United States District Court, W.D. North Carolina, Charlotte Division
MICAH T. HAYES, Petitioner,
UNITED STATES OF AMERICA, Respondent.
S. Cayer, United States Magistrate Judge
MATTER is before the Court on Petitioner's
Motion to Vacate, Set Aside or Correct Sentence under 28
U.S.C. § 2255, (Doc. No. 1), and the Government's
Motion to Dismiss, (Doc. No. 4).
Micah T. Hayes was charged with driving while under the
influence on the United States Army base at Fort Bragg, North
Carolina in violation of 18 U.S.C. § 13, which
assimilates North Carolina General Statute § 20-138.1
(Count One), and carrying a concealed weapon after consuming
alcohol in violation of 18 U.S.C. § 13, which
assimilates North Carolina General Statute §
14-415.11(c) (Count Two). United States v. Hayes,
5:13MJ1232 (E.D. N.C. July 10, 2013), ECF No. 1. Petitioner
pleaded guilty to Count One in the United States District
Court for the Eastern District of North Carolina and was
sentenced to one year of probation, commencing on July 10,
2013. (Id., ECF Nos. 11 & 12). The Government
dismissed Count Two. (Id., ECF No. 11). The Eastern
District of North Carolina transferred jurisdiction to this
District in September 2013. (Id., ECF No. 12).
months later, Petitioner violated the terms of his probation
and was arrested. United States v. Hayes, 3:13MJ288
(W.D. N.C. 2013), ECF entry of Dec. 19, 2013. He admitted
violating the conditions of probation, and this Court
sentenced him to an additional year of probation to commence
at the end of the original term in July 2014. (Id.,
ECF No. 9). This Court entered judgment on February 7, 2014.
January 10, 2015, Petitioner was charged in state court with
assault with a deadly weapon with intent to kill inflicting
serious injury. See (Doc. No. 4-1, Gov. Ex. 1). He
was convicted in June 2015 and sentenced to eight years and
four months of imprisonment. (Id.). He is currently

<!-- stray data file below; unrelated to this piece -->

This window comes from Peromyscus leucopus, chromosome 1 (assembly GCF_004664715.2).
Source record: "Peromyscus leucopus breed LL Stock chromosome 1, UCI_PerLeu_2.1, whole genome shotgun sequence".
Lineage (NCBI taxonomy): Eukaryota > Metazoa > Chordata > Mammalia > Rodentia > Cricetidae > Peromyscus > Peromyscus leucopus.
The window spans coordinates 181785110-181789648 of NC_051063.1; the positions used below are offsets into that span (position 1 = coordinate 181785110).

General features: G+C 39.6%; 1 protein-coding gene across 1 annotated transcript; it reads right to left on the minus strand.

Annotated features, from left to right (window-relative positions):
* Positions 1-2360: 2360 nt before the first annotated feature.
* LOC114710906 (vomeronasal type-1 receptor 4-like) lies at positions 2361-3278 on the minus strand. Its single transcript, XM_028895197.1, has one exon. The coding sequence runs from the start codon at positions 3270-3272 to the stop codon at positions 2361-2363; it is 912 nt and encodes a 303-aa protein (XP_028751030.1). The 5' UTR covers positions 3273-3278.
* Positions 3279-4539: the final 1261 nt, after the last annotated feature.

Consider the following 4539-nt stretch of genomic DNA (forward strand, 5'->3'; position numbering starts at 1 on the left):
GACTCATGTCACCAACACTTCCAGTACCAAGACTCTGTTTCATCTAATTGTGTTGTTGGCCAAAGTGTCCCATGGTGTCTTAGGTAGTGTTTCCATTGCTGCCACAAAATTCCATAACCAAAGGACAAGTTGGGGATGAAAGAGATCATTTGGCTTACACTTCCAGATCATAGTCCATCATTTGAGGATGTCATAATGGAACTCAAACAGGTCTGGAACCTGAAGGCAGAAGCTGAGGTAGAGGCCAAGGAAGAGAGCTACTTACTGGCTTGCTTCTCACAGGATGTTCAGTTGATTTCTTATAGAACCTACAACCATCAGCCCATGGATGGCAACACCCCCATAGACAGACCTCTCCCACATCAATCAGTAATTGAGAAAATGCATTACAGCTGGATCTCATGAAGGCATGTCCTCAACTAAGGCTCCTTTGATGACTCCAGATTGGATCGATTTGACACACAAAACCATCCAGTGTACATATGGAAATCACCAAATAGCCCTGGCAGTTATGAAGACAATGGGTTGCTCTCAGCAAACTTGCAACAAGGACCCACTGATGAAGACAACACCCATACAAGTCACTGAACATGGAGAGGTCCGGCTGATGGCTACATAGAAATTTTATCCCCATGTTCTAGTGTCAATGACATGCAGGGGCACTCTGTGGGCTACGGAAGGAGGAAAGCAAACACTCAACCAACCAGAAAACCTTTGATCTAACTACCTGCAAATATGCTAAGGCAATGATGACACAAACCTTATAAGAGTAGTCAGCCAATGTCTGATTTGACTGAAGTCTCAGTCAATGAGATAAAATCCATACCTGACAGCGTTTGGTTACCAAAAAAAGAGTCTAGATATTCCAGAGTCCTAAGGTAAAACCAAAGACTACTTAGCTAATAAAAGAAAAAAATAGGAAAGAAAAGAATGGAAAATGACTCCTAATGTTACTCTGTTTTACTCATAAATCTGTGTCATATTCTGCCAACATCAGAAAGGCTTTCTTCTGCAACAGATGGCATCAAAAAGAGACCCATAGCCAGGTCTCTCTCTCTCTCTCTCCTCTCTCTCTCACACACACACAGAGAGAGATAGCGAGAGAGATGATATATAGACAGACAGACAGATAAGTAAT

incarcerated at the Piedmont Correctional Institution in
Salisbury, North Carolina. (Id.).
filed the present Motion to Vacate on July 24, 2017, arguing
that he is being subjected to cruel and unusual punishment
because this Court has not terminated his probationary
sentence. He also alleges ineffective assistance of counsel
during the 2013 revocation proceedings because his attorney
did not advise him of his right to appeal. (Civ. Doc. No. 1
at 4-5, 13). The Government filed the pending Motion to
Dismiss on December 4, 2017. (Doc. No. 4). On December 6,
2017, this Court issued an Order advising Petitioner of his
right to respond to the Government's Motion. (Doc. No.
5). Petitioner filed his Reply on December 14, 2017. (Doc.
STANDARD OF REVIEW
4(b) of the Rules Governing Section 2255 Proceedings provides
that courts are to promptly examine motions to vacate, along
with “any attached exhibits and the record of prior
proceedings . . .” in order to determine whether the
petitioner is entitled to any relief on the claims set forth
therein. After examining the record in this matter, the Court
finds that the Motion to Vacate can be resolved without a
response from the Government or an evidentiary hearing based
upon the record and governing case law. See Raines v.
United States, 423 F.2d 526, 529 (4th Cir. 1970).
1996, Congress enacted the Anti-Terrorism and Effective Death
Penalty Act (the “AEDPA”). The AEDPA amended 28
U.S.C. § 2255 by imposing a one-year statute of
limitations for filing a motion to vacate. That amendment
A 1-year period of limitation shall apply to a motion under
this section. The limitation period shall run from the latest
of-(1) the date on which the judgment of conviction becomes
(2) the date on which the impediment to making a motion
created by governmental action in violation of the
Constitution or laws of the United States is removed, if the
movant was prevented from making a motion by such
(3) the date on which the right asserted was initially
recognized by the Supreme Court and made retroactively
applicable to ...